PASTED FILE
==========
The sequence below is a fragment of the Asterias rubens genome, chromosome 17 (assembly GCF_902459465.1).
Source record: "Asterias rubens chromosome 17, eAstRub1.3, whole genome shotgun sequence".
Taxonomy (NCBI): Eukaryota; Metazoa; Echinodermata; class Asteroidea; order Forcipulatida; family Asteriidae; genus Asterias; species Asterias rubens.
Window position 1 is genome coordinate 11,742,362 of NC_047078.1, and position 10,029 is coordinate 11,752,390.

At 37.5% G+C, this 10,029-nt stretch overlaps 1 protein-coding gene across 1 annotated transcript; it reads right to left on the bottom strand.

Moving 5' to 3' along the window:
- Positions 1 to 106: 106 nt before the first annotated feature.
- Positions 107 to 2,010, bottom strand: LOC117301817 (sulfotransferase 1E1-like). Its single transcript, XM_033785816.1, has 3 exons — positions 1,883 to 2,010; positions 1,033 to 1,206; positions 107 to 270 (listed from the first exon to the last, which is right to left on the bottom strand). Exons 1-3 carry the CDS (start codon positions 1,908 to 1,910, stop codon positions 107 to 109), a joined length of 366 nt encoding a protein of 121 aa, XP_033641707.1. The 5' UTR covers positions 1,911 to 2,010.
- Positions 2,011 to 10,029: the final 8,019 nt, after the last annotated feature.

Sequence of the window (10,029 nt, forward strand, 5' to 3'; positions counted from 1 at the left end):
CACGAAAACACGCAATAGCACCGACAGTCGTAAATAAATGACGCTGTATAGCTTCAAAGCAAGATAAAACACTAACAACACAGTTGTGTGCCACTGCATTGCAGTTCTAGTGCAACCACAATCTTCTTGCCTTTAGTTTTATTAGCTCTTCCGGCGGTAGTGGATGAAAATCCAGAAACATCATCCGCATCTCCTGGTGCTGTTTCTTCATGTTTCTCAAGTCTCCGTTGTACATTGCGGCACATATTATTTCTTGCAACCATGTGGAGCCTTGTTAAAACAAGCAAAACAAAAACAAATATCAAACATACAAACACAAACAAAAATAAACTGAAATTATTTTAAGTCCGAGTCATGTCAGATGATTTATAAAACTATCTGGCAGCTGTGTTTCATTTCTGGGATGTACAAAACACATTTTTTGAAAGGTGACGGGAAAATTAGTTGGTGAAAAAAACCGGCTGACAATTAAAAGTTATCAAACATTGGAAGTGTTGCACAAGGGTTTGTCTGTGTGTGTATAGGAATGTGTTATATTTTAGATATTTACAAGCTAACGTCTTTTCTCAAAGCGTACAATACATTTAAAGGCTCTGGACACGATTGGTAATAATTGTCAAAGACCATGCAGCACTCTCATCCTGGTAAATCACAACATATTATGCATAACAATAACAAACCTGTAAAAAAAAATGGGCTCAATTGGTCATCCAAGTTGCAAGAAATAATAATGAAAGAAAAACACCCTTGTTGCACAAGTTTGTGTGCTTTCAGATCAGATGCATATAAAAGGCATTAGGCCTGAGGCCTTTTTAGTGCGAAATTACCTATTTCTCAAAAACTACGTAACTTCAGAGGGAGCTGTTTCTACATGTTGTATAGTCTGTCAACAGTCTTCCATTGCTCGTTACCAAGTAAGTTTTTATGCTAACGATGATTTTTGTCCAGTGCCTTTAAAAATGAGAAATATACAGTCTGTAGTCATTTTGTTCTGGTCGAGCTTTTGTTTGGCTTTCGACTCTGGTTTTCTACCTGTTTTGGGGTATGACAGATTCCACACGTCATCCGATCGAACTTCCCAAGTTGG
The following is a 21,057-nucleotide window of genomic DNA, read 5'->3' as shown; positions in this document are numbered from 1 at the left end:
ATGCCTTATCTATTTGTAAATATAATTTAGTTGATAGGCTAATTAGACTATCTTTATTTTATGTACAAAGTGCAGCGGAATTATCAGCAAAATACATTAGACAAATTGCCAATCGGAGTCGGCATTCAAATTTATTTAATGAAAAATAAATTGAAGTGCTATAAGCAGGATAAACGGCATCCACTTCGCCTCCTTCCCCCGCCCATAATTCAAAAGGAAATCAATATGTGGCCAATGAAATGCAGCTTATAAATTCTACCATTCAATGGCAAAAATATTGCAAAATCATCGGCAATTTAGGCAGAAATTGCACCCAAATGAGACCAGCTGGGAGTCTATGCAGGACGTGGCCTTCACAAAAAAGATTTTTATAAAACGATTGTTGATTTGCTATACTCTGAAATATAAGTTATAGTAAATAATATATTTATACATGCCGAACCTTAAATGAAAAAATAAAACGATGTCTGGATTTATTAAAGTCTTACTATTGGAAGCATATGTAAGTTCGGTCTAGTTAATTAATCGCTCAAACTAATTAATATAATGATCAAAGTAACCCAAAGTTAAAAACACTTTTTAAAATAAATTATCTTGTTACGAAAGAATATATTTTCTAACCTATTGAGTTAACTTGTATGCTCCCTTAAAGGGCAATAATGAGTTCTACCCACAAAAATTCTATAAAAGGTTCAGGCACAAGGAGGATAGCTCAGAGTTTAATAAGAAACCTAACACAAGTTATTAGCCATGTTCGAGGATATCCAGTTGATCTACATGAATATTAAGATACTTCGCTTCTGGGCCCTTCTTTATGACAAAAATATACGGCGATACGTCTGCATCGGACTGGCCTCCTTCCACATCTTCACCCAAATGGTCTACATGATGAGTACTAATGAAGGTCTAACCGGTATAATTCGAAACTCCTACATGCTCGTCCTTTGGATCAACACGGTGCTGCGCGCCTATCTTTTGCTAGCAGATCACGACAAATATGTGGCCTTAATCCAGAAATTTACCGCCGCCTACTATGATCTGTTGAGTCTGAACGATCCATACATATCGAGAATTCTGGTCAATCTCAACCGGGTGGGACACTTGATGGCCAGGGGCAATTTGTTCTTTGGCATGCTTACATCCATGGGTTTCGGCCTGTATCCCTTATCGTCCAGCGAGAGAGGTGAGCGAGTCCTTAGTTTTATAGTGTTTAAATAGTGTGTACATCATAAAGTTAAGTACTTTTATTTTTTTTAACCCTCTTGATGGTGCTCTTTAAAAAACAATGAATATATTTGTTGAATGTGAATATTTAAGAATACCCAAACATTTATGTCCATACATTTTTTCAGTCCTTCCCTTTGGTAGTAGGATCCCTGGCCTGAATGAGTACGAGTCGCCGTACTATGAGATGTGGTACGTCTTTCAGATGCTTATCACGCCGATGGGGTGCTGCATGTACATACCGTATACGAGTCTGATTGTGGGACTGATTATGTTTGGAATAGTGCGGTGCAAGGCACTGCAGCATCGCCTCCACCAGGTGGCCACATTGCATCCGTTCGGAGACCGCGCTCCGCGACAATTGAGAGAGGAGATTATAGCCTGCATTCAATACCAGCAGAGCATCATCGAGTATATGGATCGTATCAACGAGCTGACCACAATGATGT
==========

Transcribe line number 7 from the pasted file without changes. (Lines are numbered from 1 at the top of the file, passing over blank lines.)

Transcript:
- Positions 1 to 106: 106 nt before the first annotated feature.